DRACUT — The Catholic community at St. Francis Parish managed to build two churches in less than 50 years.
In celebration of that achievement, and the 50 years since its dedication as a parish on Feb. 12, 1963 — after several years as a mission community of St. Michael Parish in Lowell — St. Francis has planned three events scheduled that are open to all.
On Sunday, Feb. 3, at 11 a.m., Cardinal Sean O’Malley will celebrate the 50th Anniversary Mass with former pastors, clergy who have served the parish and Deacon John Hunt.
A light buffet in the parish hall will follow the Mass and parishioners and guests will be able to explore parish history through a pictorial presentation featuring faces and events dating back to St. Francis’ mission years.
On Saturday, Feb. 9, beginning at 6 p.m., a Mardi Gras dinner-dance will be held at Lenzi’s in Dracut. Rich Blanchette, anniversary committee co-chair, says the evening will feature entertainment by Chapter 11 and the St. Francis Parish Show Group. Tickets at $30 each are available by calling the parish office.
The weekend of Feb. 16 and 17, the first Sunday in Lent, will feature a food drive in honor of the parish’s 13th century patron saint, Francis of Assisi, known for his passion for caring for the poor, committee co-chair Sharon Smart said. Parishioners will bring to church non-perishable food donations for the Dracut Food Pantry.
With so many new and young families in the parish, the historical aspect of the celebration is expected “to be enlightening for many and a walk down memory lane for others,” says parish historian Fran deMontigny. Her involvement dates back to the mission years when Masses were celebrated in a schoolhouse and later in the modest church on Methuen Street.
Committee members Michael and Laura Cote were married in the current Wheeler Road church in 2004. They are learning some of the church history through clips printed in the church bulletin each week and look forward to learning more, they said.
The Rev. Brian Mahoney, pastor, said it’s “a really powerful moment in the life of a community to be able to celebrate a milestone like 50 years, especially through a liturgy.”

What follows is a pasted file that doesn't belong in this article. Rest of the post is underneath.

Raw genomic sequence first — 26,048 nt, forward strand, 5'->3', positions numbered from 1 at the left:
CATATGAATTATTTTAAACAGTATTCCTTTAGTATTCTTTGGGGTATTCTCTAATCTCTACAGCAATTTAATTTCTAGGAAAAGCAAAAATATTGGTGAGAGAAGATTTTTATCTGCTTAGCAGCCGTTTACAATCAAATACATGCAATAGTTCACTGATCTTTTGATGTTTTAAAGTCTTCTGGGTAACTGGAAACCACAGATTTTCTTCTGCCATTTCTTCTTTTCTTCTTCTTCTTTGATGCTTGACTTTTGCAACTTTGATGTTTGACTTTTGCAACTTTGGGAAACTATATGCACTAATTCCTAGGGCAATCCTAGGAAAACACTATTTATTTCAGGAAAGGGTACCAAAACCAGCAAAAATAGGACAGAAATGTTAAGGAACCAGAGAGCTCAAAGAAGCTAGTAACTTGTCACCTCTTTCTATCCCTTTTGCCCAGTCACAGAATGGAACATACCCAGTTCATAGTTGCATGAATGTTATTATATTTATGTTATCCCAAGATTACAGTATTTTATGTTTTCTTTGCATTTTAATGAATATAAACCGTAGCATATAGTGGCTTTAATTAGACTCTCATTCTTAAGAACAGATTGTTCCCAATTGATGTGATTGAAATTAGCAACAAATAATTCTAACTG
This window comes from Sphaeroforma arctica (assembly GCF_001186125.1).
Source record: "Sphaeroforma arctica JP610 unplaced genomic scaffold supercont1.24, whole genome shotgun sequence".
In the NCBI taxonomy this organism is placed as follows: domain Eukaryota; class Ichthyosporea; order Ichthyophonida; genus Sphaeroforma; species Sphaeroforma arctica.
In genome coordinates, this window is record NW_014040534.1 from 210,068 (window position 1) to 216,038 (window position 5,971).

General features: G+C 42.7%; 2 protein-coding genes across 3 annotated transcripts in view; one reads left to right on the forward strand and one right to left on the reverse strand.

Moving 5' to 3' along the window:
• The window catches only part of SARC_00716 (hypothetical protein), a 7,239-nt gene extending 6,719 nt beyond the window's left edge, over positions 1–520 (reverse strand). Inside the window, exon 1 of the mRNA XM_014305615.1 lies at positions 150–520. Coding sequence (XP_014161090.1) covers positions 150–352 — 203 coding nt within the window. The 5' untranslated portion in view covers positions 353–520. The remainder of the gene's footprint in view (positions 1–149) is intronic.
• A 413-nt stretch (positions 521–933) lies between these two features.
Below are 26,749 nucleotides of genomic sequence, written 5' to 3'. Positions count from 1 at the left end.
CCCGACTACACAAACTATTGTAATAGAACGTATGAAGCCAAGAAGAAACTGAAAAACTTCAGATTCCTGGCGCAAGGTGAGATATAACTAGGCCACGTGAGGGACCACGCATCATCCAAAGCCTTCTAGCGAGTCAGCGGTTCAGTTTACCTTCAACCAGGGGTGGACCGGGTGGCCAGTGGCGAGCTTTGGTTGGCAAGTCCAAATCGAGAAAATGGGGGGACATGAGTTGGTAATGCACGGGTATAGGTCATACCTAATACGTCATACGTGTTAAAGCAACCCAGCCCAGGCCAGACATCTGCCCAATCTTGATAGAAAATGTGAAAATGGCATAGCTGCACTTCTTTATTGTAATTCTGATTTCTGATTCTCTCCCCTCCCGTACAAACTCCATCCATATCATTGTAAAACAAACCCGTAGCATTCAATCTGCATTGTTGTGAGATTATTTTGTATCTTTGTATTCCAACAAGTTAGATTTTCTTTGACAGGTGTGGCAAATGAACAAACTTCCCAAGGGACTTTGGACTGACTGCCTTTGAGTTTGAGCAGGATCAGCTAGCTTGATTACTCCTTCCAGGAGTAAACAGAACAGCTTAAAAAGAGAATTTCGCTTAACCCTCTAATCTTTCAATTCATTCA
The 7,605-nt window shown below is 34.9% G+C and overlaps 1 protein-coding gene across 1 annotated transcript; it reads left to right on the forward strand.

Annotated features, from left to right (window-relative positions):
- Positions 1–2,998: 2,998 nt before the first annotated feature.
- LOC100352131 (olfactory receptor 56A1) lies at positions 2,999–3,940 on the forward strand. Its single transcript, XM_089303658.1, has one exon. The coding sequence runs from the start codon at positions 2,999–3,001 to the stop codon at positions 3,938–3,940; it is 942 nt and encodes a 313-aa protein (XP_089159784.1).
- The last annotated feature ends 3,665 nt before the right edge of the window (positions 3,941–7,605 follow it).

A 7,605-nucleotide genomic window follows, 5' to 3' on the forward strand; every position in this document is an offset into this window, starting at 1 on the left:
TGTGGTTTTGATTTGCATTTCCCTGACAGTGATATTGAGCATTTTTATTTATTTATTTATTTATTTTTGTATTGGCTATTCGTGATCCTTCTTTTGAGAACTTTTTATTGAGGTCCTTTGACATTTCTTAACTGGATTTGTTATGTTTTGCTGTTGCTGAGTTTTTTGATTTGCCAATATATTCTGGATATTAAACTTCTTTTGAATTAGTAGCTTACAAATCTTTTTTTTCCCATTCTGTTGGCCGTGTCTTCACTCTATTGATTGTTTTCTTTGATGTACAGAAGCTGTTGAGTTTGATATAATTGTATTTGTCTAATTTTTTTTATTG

St. Francis is “so open and inviting, which is one of the primary reasons this community has continued to flourish. I saw it in the way they welcomed me from the moment I arrived and I see it in the way they reach out to others to get them involved. It shows the love that the people have for the community of St. Francis,” he added.
Mahoney and committee members hope this welcoming spirit draws current and past parishioners or anyone seeking a church community to join the celebrations.
The spacious Wheeler Road church was built on farmland purchased in 1965 by the first pastor, the Rev. George P. Gallivan. He had “incredible foresight” to purchase 15 acres for $10,000 for a new church, deMontigny said. The church was built and dedicated in 1996.
“Even though many people said it could never be done and that it’s too far out of the way,” the Rev. Brian R. Kiely, pastor from 1993 to 2001, used his “vision and charisma” to carry Gallivan’s vision to fruition, deMontigny said.
The parish has also been blessed, deMontigny added, by the devotion of the pastors who followed Kiely, the Revs. Robert Blaney, Robert Connors and Mahoney; and those who preceded him, the Revs. Francis Doherty, John Pettie, Frederick Sweeney and James Power.
The church ties into Lowell history and part of his own past, said Deacon John Hunt. Most of the stained glass windows in St. Francis Church were formerly installed in Hunt’s former parish, St. Peter’s Church. The Dracut church was being built around the same time that St. Peter’s was razed. Kiely requested the windows for St. Francis.
Hunt also points out that when tragedy struck the country on 9/11, it was at the new St. Francis Church that the funeral for parish member John Ogonowski, captain and pilot of American Airlines Flight 11, took place. The picturesque land surrounding the church was formerly owned by his relatives.
“There was such sadness in the parish at 9/11, and we have grown from that tragedy,” he said, adding that he will be especially cognizant of the beloved clergy who are no longer with them.
Some parishioners will go on to observe the 50th anniversary in April with a pilgrimage to the Holy Land, Rome and Assisi, Hunt said. In Rome, they will receive a papal blessing for the anniversary. A parish anniversary photo directory featuring the families of the parish is also in production.